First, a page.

thyssenkrupp Rasselstein researches use of hydrogen in tinplate production

thyssenkrupp Rasselstein researches use of hydrogen in tinplate production

Image: thyssenkrupp Rasselstein

The German Federal Ministry for Economic Affairs and Climate Action is funding two joint projects in which thyssenkrupp Rasselstein is participating as part of the “Hydrogen Technology Offensive”. The research projects are looking at how hydrogen fuel can reduce CO2 emissions in the steel industry, including further processing, i.e. not just during steel production.

Both research projects are part of the comprehensive, long-term decarbonisation strategy of thyssenkrupp Steel Europe AG, which affects not only iron and steel production but also all downstream production processes. They are based on thyssenkrupp Steel Europe’s voluntary commitment to be completely climate neutral by 2045.

The research projects play an important role in the sustainability strategy at the Andernach site of Germany’s only tinplate manufacturer: By 2045, the company aims to save around 400,000 tons of CO2 emissions there each year. This is roughly equivalent to the emissions generated within two years by the private natural gas consumers in the surrounding district of Mayen-Koblenz with its 215,000 inhabitants. The climate plans of thyssenkrupp Rasselstein thus offer the region great leverage for climate neutrality.

Both projects deal with the use of hydrogen in the energy-intensive annealing processes of tinplate production. These processes are necessary to restore the crystalline structure of the material which is destroyed during cold rolling.


In the “FlexHeat2Anneal” research project (funding code 03EN2078 A-C), the focus is on the use of hydrogen in the continuous annealing line in which the ultra-fine strip is unwound and recrystallised by running over rolls at a high temperature and in short cycle times.

Up to now, mostly natural gas has been used for annealing the strip. In the future, this fossil fuel is to be gradually replaced by adding green hydrogen. “The planned flexible use of hydrogen in the annealing process poses several issues. Hydrogen, for example, burns hotter than natural gas. That’s why the burners and radiant heating tubes have to be adjusted,” says Torsten Schmitt, expert and electrical engineer responsible for strip line maintenance at thyssenkrupp Rasselstein.

“In addition, the exhaust gas contains a lot of water vapour. We will only be able to fully assess what this means for the process once we have concluded our tests in the laboratory and applied our findings to the large plant under real operating conditions. And of course we need adapted safety concepts to operate our plants with hydrogen as safely as usual.”

The FlexHeat2Anneal research project will run for three years. In addition to thyssenkrupp Rasselstein GmbH, the project partners are the department for Industrial Furnaces and Heat Engineering at RWTH Aachen University and WS Wärmeprozesstechnik GmbH.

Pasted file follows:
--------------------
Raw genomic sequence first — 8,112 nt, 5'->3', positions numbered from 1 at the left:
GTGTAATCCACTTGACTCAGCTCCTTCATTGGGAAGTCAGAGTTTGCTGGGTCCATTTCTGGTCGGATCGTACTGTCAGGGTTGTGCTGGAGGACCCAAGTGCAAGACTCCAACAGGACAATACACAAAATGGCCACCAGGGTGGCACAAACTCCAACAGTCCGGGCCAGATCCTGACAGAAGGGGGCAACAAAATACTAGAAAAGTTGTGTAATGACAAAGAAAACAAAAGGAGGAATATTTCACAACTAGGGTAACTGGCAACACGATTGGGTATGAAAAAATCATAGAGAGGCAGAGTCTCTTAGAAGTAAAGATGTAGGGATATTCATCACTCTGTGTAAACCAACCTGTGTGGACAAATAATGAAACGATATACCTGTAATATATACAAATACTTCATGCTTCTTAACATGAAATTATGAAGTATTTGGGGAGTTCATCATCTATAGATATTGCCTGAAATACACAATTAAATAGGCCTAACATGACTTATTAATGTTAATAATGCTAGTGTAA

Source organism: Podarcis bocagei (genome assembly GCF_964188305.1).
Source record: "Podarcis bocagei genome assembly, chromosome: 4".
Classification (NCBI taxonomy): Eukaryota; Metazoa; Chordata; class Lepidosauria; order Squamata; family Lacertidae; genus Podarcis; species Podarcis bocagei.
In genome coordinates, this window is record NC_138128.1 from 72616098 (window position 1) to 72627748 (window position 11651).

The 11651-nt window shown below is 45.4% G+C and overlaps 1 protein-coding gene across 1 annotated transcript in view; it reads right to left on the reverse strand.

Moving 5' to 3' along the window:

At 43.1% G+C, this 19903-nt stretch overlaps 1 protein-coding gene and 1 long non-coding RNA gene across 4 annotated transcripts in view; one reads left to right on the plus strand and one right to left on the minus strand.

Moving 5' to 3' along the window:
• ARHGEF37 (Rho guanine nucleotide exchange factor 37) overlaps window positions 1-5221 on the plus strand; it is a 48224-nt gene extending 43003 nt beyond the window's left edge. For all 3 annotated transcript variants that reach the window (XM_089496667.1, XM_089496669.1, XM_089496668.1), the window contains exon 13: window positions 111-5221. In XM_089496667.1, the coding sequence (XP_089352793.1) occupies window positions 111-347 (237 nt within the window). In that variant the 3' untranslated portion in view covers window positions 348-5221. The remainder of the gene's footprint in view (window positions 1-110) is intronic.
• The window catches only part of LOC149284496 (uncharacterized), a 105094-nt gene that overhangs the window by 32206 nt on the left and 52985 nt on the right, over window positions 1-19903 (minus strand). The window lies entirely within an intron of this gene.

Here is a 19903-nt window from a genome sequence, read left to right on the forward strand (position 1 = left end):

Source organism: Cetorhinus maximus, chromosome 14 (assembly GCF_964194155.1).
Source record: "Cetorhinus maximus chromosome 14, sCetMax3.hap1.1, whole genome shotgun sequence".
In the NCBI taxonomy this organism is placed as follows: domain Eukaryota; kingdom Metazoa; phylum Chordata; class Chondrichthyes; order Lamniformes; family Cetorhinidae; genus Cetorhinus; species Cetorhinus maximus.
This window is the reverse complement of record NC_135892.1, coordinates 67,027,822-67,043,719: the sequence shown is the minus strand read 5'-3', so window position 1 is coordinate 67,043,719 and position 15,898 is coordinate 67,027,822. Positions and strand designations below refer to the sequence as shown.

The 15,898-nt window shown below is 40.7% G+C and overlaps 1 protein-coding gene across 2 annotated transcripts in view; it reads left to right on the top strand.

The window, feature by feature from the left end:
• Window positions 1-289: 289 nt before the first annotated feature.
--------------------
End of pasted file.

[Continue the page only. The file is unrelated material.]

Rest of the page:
The aim of the “H2-DisTherPro” research project (funding code 03EN2077 A-D) is to substitute fuel gases containing carbon with hydrogen in discontinuously operated thermoprocessing plants. To this end, tests are being carried out to use up to 100% hydrogen on thyssenkrupp Rasselstein’s batch annealing unit. The ultra-fine strip remains stacked as coils for up to 48 hours and is recrystallised in this process, too.

The research project focuses on adapting the infrastructure for the integration of hydrogen, the modeling of the discontinuous annealing process with hydrogen heating and a long-term test with selected batch annealing units.

“Here, too, safe operation must be ensured, as well as a consistently high product quality,” stresses Dr Peter Kirchesch, project manager for research projects at thyssenkrupp Rasselstein. “In the Duisburg pilot plant station of the VDEh Betriebsforschungsinstitut, a test facility for the development of suitable burner technology is being set up as part of the research project. And, at the same time, the internal energy processes at the Andernach plant are already being adapted for the subsequent installation of a demonstration facility.”

In the three-year project, thyssenkrupp Rassselstein GmbH is conducting research together with thyssenkrupp Steel Europe AG, VDEh Betriebsforschungsinstitut GmbH and Küttner Automation GmbH. With the experiments, the partners are conducting practical, basic research that is of interest far beyond their own plant. “Whether melting, casting, forming, drying or heat treating: Burner technologies are used in various industries,” says Dr Daniel Schubert from CO2 research at thyssenkrupp Steel’s Competence Center Metallurgy in Duisburg. “The more decarbonisation takes place, the more knowledge we can harness for various industrial processes.” That’s why thyssenkrupp Steel is also involved in one of the two research projects.

As part of its integrated transformation strategy, thyssenkrupp Steel plans to switch its steel production to direct reduction technology. This should already avoid 30% of CO2 emissions by 2030. Steel production is to become climate-neutral by 2045 at the latest. In addition to reducing CO2 emissions, one of the company’s top priorities in this respect is: no reduction in steel quality and grade portfolio. High-quality steel is an innovation driver and an essential material for numerous industries. thyssenkrupp Steel also intends to keep it that way in the future.